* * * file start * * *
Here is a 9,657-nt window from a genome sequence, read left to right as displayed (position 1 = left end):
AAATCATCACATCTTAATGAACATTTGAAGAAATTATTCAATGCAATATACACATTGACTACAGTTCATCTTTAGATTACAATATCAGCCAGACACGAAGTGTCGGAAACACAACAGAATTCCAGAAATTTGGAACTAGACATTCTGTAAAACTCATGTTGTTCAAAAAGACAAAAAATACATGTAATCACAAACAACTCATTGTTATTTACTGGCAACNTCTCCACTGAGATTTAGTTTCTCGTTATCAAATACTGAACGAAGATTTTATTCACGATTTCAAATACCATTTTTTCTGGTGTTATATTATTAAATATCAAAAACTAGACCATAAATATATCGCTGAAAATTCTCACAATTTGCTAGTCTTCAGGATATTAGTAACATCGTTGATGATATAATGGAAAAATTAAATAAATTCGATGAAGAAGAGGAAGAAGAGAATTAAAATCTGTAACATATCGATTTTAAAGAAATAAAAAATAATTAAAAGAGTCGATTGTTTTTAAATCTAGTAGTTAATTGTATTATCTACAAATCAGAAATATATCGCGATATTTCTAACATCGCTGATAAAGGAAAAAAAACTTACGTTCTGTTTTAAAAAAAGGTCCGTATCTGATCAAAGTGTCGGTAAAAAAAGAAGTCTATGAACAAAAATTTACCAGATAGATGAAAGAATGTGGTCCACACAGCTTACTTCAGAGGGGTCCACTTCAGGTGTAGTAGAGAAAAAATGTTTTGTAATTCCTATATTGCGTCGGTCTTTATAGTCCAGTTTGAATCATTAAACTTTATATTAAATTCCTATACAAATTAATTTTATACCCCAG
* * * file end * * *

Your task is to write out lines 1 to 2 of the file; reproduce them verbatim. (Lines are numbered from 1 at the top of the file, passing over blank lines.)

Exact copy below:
Here is a 9,657-nt window from a genome sequence, read left to right as displayed (position 1 = left end):
AAATCATCACATCTTAATGAACATTTGAAGAAATTATTCAATGCAATATACACATTGACTACAGTTCATCTTTAGATTACAATATCAGCCAGACACGAAGTGTCGGAAACACAACAGAATTCCAGAAATTTGGAACTAGACATTCTGTAAAACTCATGTTGTTCAAAAAGACAAAAAATACATGTAATCACAAACAACTCATTGTTATTTACTGGCAACNTCTCCACTGAGATTTAGTTTCTCGTTATCAAATACTGAACGAAGATTTTATTCACGATTTCAAATACCATTTTTTCTGGTGTTATATTATTAAATATCAAAAACTAGACCATAAATATATCGCTGAAAATTCTCACAATTTGCTAGTCTTCAGGATATTAGTAACATCGTTGATGATATAATGGAAAAATTAAATAAATTCGATGAAGAAGAGGAAGAAGAGAATTAAAATCTGTAACATATCGATTTTAAAGAAATAAAAAATAATTAAAAGAGTCGATTGTTTTTAAATCTAGTAGTTAATTGTATTATCTACAAATCAGAAATATATCGCGATATTTCTAACATCGCTGATAAAGGAAAAAAAACTTACGTTCTGTTTTAAAAAAAGGTCCGTATCTGATCAAAGTGTCGGTAAAAAAAGAAGTCTATGAACAAAAATTTACCAGATAGATGAAAGAATGTGGTCCACACAGCTTACTTCAGAGGGGTCCACTTCAGGTGTAGTAGAGAAAAAATGTTTTGTAATTCCTATATTGCGTCGGTCTTTATAGTCCAGTTTGAATCATTAAACTTTATATTAAATTCCTATACAAATTAATTTTATACCCCAG